The press release was quick to make the rounds late last year: Google had installed integrated solar modules throughout its new campus in Mountain View, Calif., in the form of 90,000 squares that looked to many observers like a dragon's scales.SunStyle's "dragonscale" project at Google's Mountain View, Calif. campus (Courtesy: Google)
The "dragonscale" project, as it came to be known, would generate more than 7 MW of energy, enough to cover 40% of Google's needs. It would also serve as an introduction to Swiss building-integrated solar module maker SunStyle.
Now, SunStyle has said it is entering the U.S. residential and commercial markets after 10 years of operating its building-integrated photovoltaic roof business in Europe.
Through third-party installer partnerships, SunStyle is doing business in California, Colorado, Georgia, Illinois, Louisiana, Maryland, Michigan, North Carolina, South Carolina, Tennessee, Texas, and Washington, D.C. The company said it intends to make their roofs available across the country by the end of 2022.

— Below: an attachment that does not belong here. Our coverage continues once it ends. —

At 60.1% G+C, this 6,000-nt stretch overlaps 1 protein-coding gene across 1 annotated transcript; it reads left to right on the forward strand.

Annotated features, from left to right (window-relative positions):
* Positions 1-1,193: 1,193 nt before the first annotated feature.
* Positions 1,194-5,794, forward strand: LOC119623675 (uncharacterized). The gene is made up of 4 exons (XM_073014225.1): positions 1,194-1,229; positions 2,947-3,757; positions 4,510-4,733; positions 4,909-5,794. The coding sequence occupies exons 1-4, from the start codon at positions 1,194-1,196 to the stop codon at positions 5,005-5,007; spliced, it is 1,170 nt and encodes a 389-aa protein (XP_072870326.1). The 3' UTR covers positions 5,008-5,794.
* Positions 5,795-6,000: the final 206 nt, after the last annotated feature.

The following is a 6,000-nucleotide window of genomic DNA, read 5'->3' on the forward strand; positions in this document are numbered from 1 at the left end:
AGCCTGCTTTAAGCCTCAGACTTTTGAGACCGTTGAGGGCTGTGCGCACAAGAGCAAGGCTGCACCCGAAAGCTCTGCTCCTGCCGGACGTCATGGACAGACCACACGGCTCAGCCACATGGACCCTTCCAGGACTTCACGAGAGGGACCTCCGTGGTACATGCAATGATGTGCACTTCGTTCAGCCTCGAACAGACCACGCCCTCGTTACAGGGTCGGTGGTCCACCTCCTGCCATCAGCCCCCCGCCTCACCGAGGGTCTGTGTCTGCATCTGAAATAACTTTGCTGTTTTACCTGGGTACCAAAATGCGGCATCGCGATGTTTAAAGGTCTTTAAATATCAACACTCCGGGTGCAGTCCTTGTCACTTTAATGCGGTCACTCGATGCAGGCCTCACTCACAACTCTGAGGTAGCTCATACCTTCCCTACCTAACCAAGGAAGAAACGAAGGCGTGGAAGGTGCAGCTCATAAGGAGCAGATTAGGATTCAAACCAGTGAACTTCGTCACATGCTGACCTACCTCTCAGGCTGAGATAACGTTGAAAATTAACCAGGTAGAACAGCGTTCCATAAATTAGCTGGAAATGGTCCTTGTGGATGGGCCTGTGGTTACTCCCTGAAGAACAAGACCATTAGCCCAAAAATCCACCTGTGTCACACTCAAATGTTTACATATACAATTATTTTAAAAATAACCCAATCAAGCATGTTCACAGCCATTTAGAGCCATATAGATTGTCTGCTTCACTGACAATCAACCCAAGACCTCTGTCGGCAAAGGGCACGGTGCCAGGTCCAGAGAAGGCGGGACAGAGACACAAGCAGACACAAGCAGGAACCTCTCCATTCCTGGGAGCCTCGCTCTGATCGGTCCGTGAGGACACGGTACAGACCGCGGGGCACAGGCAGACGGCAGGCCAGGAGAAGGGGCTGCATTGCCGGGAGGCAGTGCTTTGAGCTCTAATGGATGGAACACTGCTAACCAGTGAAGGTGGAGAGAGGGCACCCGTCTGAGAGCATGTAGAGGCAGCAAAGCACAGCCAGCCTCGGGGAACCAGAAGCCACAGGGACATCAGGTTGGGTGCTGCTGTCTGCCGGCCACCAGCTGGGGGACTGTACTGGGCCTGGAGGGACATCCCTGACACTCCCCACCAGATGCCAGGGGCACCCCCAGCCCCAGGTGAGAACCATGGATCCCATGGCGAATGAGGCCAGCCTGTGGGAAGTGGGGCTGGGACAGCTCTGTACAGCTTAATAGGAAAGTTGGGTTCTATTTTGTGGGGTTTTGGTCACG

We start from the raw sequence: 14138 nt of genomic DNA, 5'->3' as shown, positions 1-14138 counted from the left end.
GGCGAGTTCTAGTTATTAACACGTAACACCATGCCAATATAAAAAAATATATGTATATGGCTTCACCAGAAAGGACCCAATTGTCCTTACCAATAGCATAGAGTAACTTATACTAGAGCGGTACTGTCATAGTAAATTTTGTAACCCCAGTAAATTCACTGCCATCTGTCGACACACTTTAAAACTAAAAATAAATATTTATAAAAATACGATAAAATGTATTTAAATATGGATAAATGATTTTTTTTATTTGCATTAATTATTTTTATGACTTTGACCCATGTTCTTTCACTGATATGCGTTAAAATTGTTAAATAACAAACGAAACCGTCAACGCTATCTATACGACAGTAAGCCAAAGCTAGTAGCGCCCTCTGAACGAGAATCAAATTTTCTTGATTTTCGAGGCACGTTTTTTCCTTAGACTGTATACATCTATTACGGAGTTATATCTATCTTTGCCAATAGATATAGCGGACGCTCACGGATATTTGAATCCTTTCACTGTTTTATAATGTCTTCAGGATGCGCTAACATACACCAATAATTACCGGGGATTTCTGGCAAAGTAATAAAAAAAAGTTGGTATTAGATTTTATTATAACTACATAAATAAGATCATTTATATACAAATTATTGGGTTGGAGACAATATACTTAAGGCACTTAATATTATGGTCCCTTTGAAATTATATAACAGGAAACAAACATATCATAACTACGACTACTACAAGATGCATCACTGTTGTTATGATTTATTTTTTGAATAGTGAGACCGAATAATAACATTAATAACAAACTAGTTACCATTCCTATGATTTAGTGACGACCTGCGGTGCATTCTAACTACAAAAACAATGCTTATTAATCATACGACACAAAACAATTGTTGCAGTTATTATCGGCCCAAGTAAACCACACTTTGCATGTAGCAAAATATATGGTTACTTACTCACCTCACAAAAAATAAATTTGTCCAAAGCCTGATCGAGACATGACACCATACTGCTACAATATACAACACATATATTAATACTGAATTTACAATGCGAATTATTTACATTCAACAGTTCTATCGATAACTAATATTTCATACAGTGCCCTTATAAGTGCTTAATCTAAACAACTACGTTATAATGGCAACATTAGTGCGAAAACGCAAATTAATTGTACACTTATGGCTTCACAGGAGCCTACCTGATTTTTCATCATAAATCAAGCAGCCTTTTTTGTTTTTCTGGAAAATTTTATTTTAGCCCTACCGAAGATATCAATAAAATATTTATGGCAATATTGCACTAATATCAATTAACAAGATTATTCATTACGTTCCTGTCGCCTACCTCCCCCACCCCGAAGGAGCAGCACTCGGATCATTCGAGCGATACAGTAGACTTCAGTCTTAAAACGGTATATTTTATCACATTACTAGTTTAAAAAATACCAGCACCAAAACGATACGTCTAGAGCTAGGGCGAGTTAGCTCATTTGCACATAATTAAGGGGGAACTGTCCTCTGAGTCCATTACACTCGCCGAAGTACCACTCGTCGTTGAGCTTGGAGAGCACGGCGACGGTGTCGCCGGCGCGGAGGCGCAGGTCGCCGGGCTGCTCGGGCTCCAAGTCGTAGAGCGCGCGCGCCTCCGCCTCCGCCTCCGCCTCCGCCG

SunStyle solar shingles have so far been used on three commercial projects in the U.S., including the Google project. The company plans to install 40-50 projects by the end of this year.
“We are encouraging greater adoption of solar energy by taking solar beyond functional and making it beautiful,” SunStyle CEO Gene Rosendale said.
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Made with monocrystalline PERC solar cells, SunStyle solar shingles are manufactured in Croatia. Additional sites are undergoing the factory certification process, including a facility in North America, a spokesperson for the company told Renewable Energy World in an email.
Comparing the price per watt between a BIPV system and a traditional solar module is challenging given the utility that a BIPV system provides.
The company provides customers with a dollar per square foot for the roof with an added cost for the energy-generating portion of the roof, which typically averages less than $1 per watt. Solar roofs, meanwhile, qualify for the same incentives as traditional solar installations.
SunStyle’s solar tiles meet both the industry standards for solar modules as well as the standards required by building and construction codes, including achieving the highest possible ratings for hail (FM 4473 Class 4), fire (UL 790 Class A), and wind resistance (ASTM D3161 Class F).